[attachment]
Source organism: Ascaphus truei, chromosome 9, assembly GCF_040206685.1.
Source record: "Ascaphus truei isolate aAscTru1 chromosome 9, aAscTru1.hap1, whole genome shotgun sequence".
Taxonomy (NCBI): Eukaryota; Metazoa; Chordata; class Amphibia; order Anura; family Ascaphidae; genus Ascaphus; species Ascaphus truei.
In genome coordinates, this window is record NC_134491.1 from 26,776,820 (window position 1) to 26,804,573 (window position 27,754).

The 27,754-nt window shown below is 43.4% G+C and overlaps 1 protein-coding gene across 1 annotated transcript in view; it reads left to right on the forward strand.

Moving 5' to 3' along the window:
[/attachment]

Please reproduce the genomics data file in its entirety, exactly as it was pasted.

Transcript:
Source organism: Ascaphus truei, chromosome 9, assembly GCF_040206685.1.
Source record: "Ascaphus truei isolate aAscTru1 chromosome 9, aAscTru1.hap1, whole genome shotgun sequence".
Taxonomy (NCBI): Eukaryota; Metazoa; Chordata; class Amphibia; order Anura; family Ascaphidae; genus Ascaphus; species Ascaphus truei.
In genome coordinates, this window is record NC_134491.1 from 26,776,820 (window position 1) to 26,804,573 (window position 27,754).

The 27,754-nt window shown below is 43.4% G+C and overlaps 1 protein-coding gene across 1 annotated transcript in view; it reads left to right on the forward strand.

Moving 5' to 3' along the window: